Today is the 20th anniversary of the Chinese independence uprising in Tiananmen Square; I remember that event vividly because I was dreaming about it when Forrest woke me up saying, "It's started." All these years later, I still carry a vivid image of the Goddess of Democracy in my heart and in my mind.
Today U.S. President Barack Obama gave what was, by all accounts that I have seen, a brave, intelligent, honest, and (hopefully) world-changing speech to Muslims from Cairo, Egypt. I also watched footage of him as he gazed upon a lookalike, carved probably thousands of years ago, at the pyramids. The image even had big ears!
Today is a sad milestone of sorts for those of us who came of age in the 1960s and '70s. David Carradine, the actor who so skillfully portrayed the Shaolin priest Kwai-Chang Caine in the television series "Kung Fu" (and I'm talking about the original series, not the sequel), has died in Bangkok. I am probably not the only person who became more curious about Buddhism after spending many happy hours watching that show, while I was studying for my B.A. in anthropology at the University of South Florida.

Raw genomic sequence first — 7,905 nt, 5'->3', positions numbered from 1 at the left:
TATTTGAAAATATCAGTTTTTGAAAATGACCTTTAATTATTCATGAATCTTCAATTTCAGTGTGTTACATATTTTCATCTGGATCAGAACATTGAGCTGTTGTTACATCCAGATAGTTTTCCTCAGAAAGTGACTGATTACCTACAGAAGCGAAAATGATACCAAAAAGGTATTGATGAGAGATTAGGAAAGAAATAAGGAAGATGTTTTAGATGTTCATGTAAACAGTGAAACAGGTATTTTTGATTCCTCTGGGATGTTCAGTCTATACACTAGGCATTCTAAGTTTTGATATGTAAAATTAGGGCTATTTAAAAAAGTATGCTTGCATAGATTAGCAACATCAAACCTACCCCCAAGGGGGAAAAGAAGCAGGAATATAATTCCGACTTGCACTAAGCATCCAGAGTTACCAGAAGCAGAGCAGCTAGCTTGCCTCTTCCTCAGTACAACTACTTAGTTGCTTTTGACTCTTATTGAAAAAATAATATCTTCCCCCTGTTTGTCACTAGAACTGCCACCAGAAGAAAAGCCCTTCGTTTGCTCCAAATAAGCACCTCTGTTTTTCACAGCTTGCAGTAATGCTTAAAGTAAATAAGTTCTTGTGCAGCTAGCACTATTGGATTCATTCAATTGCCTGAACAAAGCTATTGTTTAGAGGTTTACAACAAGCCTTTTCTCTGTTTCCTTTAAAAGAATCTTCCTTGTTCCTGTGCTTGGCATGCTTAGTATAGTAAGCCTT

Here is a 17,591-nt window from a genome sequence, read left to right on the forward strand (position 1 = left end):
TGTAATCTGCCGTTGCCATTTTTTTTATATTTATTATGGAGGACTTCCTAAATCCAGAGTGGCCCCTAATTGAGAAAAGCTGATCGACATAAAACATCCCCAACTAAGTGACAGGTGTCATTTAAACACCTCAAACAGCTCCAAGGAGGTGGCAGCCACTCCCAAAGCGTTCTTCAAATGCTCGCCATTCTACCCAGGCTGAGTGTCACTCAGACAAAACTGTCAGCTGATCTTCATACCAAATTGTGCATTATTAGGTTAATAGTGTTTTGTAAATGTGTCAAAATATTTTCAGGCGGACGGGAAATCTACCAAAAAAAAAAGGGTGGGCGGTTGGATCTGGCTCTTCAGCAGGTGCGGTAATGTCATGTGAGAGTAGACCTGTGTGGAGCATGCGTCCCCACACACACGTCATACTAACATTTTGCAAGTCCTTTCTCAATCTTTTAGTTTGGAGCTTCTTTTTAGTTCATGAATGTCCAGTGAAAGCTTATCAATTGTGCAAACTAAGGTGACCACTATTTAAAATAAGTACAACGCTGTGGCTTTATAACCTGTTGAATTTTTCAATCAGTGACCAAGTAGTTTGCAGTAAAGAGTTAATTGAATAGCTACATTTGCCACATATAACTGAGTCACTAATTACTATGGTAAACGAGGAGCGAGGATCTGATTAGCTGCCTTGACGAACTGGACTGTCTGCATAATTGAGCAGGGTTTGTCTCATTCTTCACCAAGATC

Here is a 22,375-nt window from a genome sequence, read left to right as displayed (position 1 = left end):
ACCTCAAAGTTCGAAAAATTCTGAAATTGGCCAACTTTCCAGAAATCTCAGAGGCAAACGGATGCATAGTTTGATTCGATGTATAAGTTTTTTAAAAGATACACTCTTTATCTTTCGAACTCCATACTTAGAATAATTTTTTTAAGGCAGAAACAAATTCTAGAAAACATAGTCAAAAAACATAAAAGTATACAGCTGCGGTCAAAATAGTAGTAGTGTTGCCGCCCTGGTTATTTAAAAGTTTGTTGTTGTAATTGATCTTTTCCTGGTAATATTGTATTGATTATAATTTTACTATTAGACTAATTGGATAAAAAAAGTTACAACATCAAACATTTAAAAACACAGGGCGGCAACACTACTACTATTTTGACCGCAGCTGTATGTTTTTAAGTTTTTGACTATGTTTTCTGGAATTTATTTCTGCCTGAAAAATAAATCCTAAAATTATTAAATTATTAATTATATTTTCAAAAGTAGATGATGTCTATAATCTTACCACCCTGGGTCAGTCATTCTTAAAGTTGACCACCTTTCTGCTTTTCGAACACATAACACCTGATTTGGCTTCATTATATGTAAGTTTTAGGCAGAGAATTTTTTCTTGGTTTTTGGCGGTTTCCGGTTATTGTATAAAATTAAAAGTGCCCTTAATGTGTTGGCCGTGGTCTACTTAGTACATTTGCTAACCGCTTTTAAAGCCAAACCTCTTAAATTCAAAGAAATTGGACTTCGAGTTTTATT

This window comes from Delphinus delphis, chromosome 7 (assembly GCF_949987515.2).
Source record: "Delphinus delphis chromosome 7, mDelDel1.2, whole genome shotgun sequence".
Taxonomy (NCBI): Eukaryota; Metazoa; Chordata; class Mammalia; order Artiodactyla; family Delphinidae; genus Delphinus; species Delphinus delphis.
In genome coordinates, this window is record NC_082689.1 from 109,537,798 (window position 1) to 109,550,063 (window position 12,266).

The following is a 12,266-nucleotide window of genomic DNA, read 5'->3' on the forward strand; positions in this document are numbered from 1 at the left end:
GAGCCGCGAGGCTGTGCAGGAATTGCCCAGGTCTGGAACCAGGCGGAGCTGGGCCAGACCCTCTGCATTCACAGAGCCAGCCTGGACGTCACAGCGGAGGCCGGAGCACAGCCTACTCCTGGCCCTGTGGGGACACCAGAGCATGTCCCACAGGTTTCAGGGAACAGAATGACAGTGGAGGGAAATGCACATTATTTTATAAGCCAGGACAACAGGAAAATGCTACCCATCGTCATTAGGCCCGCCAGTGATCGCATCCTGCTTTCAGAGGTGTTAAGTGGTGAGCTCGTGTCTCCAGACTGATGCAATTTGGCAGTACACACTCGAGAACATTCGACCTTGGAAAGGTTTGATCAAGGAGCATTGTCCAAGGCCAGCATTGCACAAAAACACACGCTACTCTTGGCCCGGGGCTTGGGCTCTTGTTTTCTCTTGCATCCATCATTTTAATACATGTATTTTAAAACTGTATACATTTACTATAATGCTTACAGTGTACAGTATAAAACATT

As if to highlight the day, we had a rain of flowers—rain falling while the sun was shining—just before sunset. Click on the picture above, and maybe you can see the drops coming down.
May the Chinese longing for freedom grow ever stronger; may those who died in Tiananmen Square never be forgotten. May the character of Kwai-Chang Caine continue to educate and inspire. May Obama's words usher in a new era of peace and understanding.
Today, these are my hopes for the world—marked by this rain of flowers.